Quitting refined sugar for lent? Read this first

Are you thinking about going all out on lent this year and giving sugar the kick? With all the recent media and the sugar-free buzz around, it’s a tempting challenge and worthwhile pursuit for sure.

However, know that there are some key considerations that you should take into account:

1. It’s a big commitment & will need time

This is bigger than just giving up chocolate, quite bigger. Refined sugar is in a lot of things. You need to factor in time to learn where it’s lurking, check all your labels, find a lot of substitutes (depending on how much you’re eating it before) and clear out your cupboards.

Do this: Factor in time and effort. Give this challenge a decent chunk of your focus over the next few weeks because you’re likely to need it.

2. The cravings may still be strong

Probably the most important point I’m going to make in this article – giving up refined sugar does not guarantee you’re cravings will completely go. If you’re not careful you could easily overdo it on dried fruit, maple syrup, artificial sweeteners, brown rice syrup, fruit and anything else that comes under your own ‘natural’ category. If so, sugar cravings are likely to remain and you could find yourself constantly fighting them, ever tempted by all the sweet stuff surrounding you.

Do this: Eliminate refined sugar but be aware and moderate natural sugar, preferably opting for whole fresh fruit over everything else. Try to avoid using one single substitution e.g stevia on a daily basis to satisfy your sweet tooth and use more occasionally and strategically. Opt for savoury alternatives wherever you can.


3. Don’t let accidents throw you off track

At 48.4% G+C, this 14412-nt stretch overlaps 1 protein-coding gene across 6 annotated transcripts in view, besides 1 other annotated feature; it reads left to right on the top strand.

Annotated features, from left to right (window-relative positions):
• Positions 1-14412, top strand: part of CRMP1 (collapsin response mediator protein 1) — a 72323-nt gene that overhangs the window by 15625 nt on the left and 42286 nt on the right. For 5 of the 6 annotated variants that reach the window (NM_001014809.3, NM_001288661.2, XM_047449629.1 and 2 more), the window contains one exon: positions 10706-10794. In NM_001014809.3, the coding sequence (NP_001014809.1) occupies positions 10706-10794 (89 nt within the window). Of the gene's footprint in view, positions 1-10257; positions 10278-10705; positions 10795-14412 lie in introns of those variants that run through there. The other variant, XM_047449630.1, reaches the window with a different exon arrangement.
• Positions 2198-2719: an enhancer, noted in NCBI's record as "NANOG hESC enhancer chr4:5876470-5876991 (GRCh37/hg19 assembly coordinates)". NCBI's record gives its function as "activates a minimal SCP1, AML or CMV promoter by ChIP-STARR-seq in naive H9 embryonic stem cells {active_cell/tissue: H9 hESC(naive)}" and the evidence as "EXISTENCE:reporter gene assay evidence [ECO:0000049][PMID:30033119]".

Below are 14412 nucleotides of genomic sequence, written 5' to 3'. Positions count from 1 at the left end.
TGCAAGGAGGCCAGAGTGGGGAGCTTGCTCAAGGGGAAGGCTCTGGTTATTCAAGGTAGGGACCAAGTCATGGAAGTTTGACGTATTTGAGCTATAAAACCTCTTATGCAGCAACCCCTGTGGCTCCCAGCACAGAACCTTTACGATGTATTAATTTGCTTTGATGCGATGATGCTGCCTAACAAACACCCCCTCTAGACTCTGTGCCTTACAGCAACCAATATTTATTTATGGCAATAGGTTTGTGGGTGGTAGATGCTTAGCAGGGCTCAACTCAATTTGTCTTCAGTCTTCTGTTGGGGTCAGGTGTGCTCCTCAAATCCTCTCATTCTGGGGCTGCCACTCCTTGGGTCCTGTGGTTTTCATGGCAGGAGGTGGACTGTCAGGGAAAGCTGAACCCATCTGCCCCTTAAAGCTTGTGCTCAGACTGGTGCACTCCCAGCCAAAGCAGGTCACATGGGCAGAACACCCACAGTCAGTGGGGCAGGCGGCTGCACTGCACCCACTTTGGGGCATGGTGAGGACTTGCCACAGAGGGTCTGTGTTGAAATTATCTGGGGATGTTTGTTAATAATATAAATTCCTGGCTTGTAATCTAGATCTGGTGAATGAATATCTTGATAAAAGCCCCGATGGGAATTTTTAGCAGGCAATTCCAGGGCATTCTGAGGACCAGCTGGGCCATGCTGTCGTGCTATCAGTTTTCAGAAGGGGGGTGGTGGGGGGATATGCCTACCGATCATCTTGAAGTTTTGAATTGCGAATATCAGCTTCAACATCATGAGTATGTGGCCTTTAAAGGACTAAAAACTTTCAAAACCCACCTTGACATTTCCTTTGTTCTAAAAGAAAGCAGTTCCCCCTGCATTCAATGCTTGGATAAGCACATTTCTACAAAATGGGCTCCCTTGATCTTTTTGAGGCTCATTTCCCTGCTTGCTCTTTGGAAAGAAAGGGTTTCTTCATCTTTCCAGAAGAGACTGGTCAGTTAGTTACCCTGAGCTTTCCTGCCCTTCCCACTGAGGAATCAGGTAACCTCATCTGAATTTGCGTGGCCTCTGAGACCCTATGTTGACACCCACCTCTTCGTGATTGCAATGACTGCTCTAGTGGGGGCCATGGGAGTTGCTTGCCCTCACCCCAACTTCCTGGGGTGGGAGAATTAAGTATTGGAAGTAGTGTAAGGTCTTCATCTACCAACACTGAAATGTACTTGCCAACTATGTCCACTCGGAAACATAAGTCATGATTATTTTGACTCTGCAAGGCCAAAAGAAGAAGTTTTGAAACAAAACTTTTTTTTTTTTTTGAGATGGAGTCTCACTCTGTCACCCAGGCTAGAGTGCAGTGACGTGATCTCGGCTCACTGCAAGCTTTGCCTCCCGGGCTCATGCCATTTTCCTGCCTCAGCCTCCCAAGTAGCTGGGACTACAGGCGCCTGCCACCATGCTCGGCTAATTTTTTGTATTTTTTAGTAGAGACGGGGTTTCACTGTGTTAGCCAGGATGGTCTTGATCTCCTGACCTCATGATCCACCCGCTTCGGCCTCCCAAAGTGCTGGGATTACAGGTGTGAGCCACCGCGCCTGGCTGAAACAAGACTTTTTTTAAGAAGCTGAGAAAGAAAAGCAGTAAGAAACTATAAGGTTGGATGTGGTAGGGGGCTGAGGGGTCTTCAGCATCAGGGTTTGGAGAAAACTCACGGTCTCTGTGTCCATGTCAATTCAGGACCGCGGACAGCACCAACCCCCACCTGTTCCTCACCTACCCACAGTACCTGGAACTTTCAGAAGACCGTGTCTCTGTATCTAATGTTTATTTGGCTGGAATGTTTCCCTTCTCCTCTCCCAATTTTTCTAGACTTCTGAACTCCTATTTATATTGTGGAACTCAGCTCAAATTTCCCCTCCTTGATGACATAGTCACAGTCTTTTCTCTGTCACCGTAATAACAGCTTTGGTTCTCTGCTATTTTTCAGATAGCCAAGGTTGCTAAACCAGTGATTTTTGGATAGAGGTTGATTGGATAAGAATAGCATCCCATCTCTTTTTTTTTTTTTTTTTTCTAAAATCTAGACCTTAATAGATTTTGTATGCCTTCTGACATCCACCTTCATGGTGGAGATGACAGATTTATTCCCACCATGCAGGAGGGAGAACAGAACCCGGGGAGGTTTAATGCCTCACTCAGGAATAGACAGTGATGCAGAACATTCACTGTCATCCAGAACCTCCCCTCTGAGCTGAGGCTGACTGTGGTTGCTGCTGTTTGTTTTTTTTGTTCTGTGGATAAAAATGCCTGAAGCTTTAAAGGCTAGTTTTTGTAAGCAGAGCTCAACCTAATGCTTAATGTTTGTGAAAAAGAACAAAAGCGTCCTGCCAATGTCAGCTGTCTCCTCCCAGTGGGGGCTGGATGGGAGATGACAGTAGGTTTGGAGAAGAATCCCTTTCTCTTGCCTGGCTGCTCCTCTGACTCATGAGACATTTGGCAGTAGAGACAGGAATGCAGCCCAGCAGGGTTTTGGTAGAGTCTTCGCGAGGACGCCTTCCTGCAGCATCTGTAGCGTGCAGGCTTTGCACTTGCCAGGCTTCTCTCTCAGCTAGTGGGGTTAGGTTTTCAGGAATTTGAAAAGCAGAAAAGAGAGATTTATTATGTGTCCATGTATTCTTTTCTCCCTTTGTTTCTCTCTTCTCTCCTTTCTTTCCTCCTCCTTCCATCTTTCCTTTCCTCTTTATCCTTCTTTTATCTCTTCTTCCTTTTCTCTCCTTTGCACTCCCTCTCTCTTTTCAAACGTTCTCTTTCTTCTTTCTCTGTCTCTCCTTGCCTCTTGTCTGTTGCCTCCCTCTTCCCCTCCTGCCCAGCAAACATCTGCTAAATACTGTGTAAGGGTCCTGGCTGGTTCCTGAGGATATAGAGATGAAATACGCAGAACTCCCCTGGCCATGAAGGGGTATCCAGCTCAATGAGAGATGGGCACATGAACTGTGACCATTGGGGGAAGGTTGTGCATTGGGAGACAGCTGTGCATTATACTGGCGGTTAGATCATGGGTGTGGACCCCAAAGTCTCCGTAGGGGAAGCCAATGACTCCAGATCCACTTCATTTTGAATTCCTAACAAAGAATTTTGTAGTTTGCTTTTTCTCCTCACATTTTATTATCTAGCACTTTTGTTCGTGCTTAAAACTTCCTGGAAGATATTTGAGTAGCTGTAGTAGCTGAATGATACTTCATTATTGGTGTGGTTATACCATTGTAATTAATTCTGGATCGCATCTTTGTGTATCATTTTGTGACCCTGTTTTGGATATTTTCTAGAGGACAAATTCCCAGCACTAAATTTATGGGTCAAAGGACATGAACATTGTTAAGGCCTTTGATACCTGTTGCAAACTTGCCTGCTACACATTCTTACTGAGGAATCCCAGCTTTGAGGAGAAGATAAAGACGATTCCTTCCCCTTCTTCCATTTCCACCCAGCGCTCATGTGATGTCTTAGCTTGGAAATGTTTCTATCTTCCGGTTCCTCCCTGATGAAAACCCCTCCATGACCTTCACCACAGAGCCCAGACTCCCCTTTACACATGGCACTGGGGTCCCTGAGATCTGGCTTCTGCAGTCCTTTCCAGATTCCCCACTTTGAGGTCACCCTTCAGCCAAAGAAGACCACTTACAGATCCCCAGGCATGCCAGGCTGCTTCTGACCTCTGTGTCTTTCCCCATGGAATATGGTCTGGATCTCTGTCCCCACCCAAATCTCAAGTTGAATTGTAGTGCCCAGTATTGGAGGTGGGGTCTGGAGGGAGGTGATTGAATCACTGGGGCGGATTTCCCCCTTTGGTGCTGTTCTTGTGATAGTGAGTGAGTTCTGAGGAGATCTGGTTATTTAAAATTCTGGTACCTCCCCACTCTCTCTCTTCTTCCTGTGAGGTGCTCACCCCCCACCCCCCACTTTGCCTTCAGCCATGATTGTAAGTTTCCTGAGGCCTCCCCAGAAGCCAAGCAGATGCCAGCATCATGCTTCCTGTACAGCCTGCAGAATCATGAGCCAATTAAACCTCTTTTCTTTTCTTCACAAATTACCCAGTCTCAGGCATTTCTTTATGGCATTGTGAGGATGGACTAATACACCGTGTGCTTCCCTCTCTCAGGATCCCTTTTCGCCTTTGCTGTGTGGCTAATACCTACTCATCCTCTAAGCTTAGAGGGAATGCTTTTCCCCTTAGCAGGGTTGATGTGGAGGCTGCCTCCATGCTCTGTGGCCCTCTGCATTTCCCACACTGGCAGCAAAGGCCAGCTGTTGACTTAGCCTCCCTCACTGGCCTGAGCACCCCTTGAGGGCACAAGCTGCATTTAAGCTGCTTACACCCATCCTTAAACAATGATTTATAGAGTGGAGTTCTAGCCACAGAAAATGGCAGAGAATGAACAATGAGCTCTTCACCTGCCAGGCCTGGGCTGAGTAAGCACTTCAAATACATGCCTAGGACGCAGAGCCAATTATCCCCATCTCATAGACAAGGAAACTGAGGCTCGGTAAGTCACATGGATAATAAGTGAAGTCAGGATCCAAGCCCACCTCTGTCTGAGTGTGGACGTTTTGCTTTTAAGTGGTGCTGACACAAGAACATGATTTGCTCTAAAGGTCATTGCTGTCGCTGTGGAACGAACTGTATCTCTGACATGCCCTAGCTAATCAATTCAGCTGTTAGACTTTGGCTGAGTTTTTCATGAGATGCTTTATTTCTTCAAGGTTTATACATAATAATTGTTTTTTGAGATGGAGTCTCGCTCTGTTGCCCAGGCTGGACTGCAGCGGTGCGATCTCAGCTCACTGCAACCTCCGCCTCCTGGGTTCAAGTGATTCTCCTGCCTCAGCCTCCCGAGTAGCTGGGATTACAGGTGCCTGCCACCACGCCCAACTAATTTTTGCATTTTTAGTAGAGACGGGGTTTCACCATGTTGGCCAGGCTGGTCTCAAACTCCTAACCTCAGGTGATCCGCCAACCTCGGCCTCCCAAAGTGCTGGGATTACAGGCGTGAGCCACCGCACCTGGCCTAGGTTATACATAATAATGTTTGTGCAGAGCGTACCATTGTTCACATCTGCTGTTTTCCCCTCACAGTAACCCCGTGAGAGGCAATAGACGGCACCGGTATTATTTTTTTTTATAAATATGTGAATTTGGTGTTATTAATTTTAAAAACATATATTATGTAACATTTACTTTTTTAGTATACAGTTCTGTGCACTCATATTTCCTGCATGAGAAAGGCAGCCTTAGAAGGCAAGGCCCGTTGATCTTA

Small traces of refined sugar sneak in all over the place. Avoiding every morsel, especially if you eating out a lot, is going to be particularly tricky and probably a right headache at times.

I noticed my M&S yoghurt & mint dip had sugar in it a while back – a yoghurt and mint dip!! Restaurants may have used sugar in marinades, dressings, and sauces that you might not imagine. Even the wise low sugar pros (me included) gets caught out from time to time, so don’t expect to survive without a single grain passing your lips at some point.

Do this: Don’t chuck the towel in if you get caught out on a small amount of refined sugar that you didn’t realise. I’d say if it was accidental and relatively small, it doesn’t count. You’re just a bit wiser from next time.

4. Avoid going too extreme & understand your motivation

As mentioned above, obviously you want to avoid things where refined sugar has been added like sweet salad dressings, ‘glaze’ type sauces, sweet chilli marinades etc. However, don’t get so caught up on tiny amounts that you lose perspective. Stressing to avoid 0.01g of refined sugar in something but then gorging half a dozen ‘natural’ stevia brownies afterwards kind of defeats the whole object of the challenge (assuming it’s health related more than just for the sake of it).

If it is more for the personal challenge, then again just be aware that going too extreme to avoid refined sugar in its entirety could result in other unhealthy behaviours e.g. overeating on something else.